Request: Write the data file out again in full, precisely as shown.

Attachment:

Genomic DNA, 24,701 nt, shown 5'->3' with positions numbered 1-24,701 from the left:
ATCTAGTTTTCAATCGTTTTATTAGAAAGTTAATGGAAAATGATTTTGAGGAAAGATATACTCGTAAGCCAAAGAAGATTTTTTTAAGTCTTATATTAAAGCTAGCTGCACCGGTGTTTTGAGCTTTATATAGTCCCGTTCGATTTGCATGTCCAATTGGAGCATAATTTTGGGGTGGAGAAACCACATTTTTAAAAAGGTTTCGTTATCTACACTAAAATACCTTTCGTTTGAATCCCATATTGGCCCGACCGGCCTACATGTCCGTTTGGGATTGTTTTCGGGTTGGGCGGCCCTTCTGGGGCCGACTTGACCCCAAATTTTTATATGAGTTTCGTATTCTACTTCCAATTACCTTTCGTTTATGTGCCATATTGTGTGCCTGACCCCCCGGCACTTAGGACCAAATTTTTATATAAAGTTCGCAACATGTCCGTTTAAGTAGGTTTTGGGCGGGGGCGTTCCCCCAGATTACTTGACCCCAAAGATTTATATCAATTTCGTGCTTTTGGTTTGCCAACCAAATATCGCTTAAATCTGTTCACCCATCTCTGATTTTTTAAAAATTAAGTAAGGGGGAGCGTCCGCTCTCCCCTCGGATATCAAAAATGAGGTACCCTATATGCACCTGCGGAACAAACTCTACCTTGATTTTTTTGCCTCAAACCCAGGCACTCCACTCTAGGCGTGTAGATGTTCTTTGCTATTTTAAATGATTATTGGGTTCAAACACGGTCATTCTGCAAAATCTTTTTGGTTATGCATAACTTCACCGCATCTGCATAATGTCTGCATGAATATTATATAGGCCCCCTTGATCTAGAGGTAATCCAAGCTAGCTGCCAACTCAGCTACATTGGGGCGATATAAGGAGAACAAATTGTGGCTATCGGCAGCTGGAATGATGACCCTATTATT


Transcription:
Genomic DNA, 24,701 nt, shown 5'->3' with positions numbered 1-24,701 from the left:
ATCTAGTTTTCAATCGTTTTATTAGAAAGTTAATGGAAAATGATTTTGAGGAAAGATATACTCGTAAGCCAAAGAAGATTTTTTTAAGTCTTATATTAAAGCTAGCTGCACCGGTGTTTTGAGCTTTATATAGTCCCGTTCGATTTGCATGTCCAATTGGAGCATAATTTTGGGGTGGAGAAACCACATTTTTAAAAAGGTTTCGTTATCTACACTAAAATACCTTTCGTTTGAATCCCATATTGGCCCGACCGGCCTACATGTCCGTTTGGGATTGTTTTCGGGTTGGGCGGCCCTTCTGGGGCCGACTTGACCCCAAATTTTTATATGAGTTTCGTATTCTACTTCCAATTACCTTTCGTTTATGTGCCATATTGTGTGCCTGACCCCCCGGCACTTAGGACCAAATTTTTATATAAAGTTCGCAACATGTCCGTTTAAGTAGGTTTTGGGCGGGGGCGTTCCCCCAGATTACTTGACCCCAAAGATTTATATCAATTTCGTGCTTTTGGTTTGCCAACCAAATATCGCTTAAATCTGTTCACCCATCTCTGATTTTTTAAAAATTAAGTAAGGGGGAGCGTCCGCTCTCCCCTCGGATATCAAAAATGAGGTACCCTATATGCACCTGCGGAACAAACTCTACCTTGATTTTTTTGCCTCAAACCCAGGCACTCCACTCTAGGCGTGTAGATGTTCTTTGCTATTTTAAATGATTATTGGGTTCAAACACGGTCATTCTGCAAAATCTTTTTGGTTATGCATAACTTCACCGCATCTGCATAATGTCTGCATGAATATTATATAGGCCCCCTTGATCTAGAGGTAATCCAAGCTAGCTGCCAACTCAGCTACATTGGGGCGATATAAGGAGAACAAATTGTGGCTATCGGCAGCTGGAATGATGACCCTATTATT